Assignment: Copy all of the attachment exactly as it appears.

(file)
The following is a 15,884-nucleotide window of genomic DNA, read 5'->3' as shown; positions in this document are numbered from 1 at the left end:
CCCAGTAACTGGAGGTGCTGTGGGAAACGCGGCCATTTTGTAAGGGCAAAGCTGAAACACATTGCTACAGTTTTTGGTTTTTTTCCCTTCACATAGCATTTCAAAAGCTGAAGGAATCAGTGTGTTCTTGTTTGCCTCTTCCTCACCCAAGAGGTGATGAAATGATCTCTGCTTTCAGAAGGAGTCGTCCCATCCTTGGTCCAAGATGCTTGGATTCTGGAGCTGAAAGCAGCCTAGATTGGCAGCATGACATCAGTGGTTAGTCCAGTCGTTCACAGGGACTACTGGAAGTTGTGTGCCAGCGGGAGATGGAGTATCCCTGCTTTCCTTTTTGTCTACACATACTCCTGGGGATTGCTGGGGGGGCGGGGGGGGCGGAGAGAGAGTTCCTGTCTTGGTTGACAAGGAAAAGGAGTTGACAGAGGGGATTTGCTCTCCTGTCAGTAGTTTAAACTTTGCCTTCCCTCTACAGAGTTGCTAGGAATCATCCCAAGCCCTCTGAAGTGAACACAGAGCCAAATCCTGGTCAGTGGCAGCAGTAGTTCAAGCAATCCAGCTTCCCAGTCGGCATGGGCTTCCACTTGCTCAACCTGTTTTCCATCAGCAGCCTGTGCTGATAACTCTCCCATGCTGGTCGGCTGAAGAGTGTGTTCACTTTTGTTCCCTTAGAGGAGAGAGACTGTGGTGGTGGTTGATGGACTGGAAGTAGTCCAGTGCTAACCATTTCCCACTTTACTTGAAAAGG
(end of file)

The following is a 15,884-nucleotide window of genomic DNA, read 5'->3' as shown; positions in this document are numbered from 1 at the left end:
CCCAGTAACTGGAGGTGCTGTGGGAAACGCGGCCATTTTGTAAGGGCAAAGCTGAAACACATTGCTACAGTTTTTGGTTTTTTTCCCTTCACATAGCATTTCAAAAGCTGAAGGAATCAGTGTGTTCTTGTTTGCCTCTTCCTCACCCAAGAGGTGATGAAATGATCTCTGCTTTCAGAAGGAGTCGTCCCATCCTTGGTCCAAGATGCTTGGATTCTGGAGCTGAAAGCAGCCTAGATTGGCAGCATGACATCAGTGGTTAGTCCAGTCGTTCACAGGGACTACTGGAAGTTGTGTGCCAGCGGGAGATGGAGTATCCCTGCTTTCCTTTTTGTCTACACATACTCCTGGGGATTGCTGGGGGGGCGGGGGGGGCGGAGAGAGAGTTCCTGTCTTGGTTGACAAGGAAAAGGAGTTGACAGAGGGGATTTGCTCTCCTGTCAGTAGTTTAAACTTTGCCTTCCCTCTACAGAGTTGCTAGGAATCATCCCAAGCCCTCTGAAGTGAACACAGAGCCAAATCCTGGTCAGTGGCAGCAGTAGTTCAAGCAATCCAGCTTCCCAGTCGGCATGGGCTTCCACTTGCTCAACCTGTTTTCCATCAGCAGCCTGTGCTGATAACTCTCCCATGCTGGTCGGCTGAAGAGTGTGTTCACTTTTGTTCCCTTAGAGGAGAGAGACTGTGGTGGTGGTTGATGGACTGGAAGTAGTCCAGTGCTAACCATTTCCCACTTTACTTGAAAAGG